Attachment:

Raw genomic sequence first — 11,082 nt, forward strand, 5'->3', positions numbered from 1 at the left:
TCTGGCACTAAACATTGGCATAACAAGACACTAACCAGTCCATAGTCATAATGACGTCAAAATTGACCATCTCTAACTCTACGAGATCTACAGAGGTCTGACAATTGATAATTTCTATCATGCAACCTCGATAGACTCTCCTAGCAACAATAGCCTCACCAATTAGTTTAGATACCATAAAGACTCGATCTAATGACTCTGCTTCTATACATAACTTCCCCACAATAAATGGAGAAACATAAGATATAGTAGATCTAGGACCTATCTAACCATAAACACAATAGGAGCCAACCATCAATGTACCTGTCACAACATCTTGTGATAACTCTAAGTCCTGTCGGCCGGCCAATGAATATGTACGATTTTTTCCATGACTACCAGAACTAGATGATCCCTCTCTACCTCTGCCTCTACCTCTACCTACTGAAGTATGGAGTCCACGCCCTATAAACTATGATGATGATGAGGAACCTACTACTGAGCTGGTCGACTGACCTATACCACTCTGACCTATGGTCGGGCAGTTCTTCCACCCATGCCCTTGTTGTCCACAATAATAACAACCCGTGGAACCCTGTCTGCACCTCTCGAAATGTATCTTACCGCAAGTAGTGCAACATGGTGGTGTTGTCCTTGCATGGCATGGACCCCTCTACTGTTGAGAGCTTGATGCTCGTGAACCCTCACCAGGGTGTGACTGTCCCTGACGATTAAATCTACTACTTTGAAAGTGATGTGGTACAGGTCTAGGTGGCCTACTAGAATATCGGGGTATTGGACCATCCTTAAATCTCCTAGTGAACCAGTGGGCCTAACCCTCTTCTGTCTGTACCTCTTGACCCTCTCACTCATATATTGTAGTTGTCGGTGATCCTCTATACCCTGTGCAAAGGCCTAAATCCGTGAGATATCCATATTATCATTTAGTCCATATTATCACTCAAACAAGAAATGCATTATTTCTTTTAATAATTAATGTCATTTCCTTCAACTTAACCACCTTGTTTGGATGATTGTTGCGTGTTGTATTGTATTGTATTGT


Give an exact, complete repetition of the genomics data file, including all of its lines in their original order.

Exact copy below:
Raw genomic sequence first — 11,082 nt, forward strand, 5'->3', positions numbered from 1 at the left:
TCTGGCACTAAACATTGGCATAACAAGACACTAACCAGTCCATAGTCATAATGACGTCAAAATTGACCATCTCTAACTCTACGAGATCTACAGAGGTCTGACAATTGATAATTTCTATCATGCAACCTCGATAGACTCTCCTAGCAACAATAGCCTCACCAATTAGTTTAGATACCATAAAGACTCGATCTAATGACTCTGCTTCTATACATAACTTCCCCACAATAAATGGAGAAACATAAGATATAGTAGATCTAGGACCTATCTAACCATAAACACAATAGGAGCCAACCATCAATGTACCTGTCACAACATCTTGTGATAACTCTAAGTCCTGTCGGCCGGCCAATGAATATGTACGATTTTTTCCATGACTACCAGAACTAGATGATCCCTCTCTACCTCTGCCTCTACCTCTACCTACTGAAGTATGGAGTCCACGCCCTATAAACTATGATGATGATGAGGAACCTACTACTGAGCTGGTCGACTGACCTATACCACTCTGACCTATGGTCGGGCAGTTCTTCCACCCATGCCCTTGTTGTCCACAATAATAACAACCCGTGGAACCCTGTCTGCACCTCTCGAAATGTATCTTACCGCAAGTAGTGCAACATGGTGGTGTTGTCCTTGCATGGCATGGACCCCTCTACTGTTGAGAGCTTGATGCTCGTGAACCCTCACCAGGGTGTGACTGTCCCTGACGATTAAATCTACTACTTTGAAAGTGATGTGGTACAGGTCTAGGTGGCCTACTAGAATATCGGGGTATTGGACCATCCTTAAATCTCCTAGTGAACCAGTGGGCCTAACCCTCTTCTGTCTGTACCTCTTGACCCTCTCACTCATATATTGTAGTTGTCGGTGATCCTCTATACCCTGTGCAAAGGCCTAAATCCGTGAGATATCCATATTATCATTTAGTCCATATTATCACTCAAACAAGAAATGCATTATTTCTTTTAATAATTAATGTCATTTCCTTCAACTTAACCACCTTGTTTGGATGATTGTTGCGTGTTGTATTGTATTGTATTGT